Family history writing prompt 3 – think of  an ancestor as character in a novel and describe their life in a few paragraphs. For this prompt, I have chosen Matilda Fowler, my third great grandmother from my Father’s maternal line. Her real life story reads like a great historical the one without a happy ending.

Matilda Fowler Smith

 Matilda walked him to the door, “Thank you for coming. I don’t know if I will ever be able to pay you.

The doctor stepped onto the porch. “Don’t worry about it. I just wish there was more I could do. It shouldn’t be long now.”

She nodded and watched until he reached his horse and buggy. She closed the door and walked across the room to where a chest stood. Bending down she slipped her hands into the bottom drawer and rummaged under the linens until she found what she wanted – a frame and an old knotted handkerchief.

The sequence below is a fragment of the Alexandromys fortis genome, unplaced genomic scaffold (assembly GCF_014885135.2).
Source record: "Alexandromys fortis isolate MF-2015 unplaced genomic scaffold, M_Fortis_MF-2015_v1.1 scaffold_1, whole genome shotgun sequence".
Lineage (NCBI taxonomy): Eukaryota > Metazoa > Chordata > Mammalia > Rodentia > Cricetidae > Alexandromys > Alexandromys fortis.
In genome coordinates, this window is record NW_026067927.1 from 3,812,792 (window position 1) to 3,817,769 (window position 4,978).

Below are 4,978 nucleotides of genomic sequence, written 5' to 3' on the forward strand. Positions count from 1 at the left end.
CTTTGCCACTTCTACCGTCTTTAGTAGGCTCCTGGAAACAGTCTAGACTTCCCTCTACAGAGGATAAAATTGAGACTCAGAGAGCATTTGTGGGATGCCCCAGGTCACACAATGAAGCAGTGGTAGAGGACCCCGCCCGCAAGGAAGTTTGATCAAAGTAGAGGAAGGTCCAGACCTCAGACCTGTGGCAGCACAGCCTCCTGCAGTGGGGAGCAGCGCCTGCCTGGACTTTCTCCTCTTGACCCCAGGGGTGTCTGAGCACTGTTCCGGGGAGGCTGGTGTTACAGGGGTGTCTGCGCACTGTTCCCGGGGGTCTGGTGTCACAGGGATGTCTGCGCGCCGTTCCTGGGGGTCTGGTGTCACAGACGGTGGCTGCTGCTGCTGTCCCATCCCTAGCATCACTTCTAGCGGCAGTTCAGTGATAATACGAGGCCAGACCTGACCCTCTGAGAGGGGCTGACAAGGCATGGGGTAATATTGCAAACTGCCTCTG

With slumped shoulders she walked over to the rocker next to her sleeping husband. She sighed as she lowered herself onto the seat and began to undo the knot. The pulled back edges of fabric revealed three tiny gold nuggets, the frame an image taken just after they married. They’d been so young, so full of hope for their future, now this was all that remained.

“Oh, Isaac, she whispered.  “What happened to our dreams.” 

Tears leaked from her eyes, instead of rich they were penniless, and soon Isaac would join the five babies she’d already buried.

 She closed her eyes, “What’s to become of us?” she murmured. How will the  boys and I go on without you?”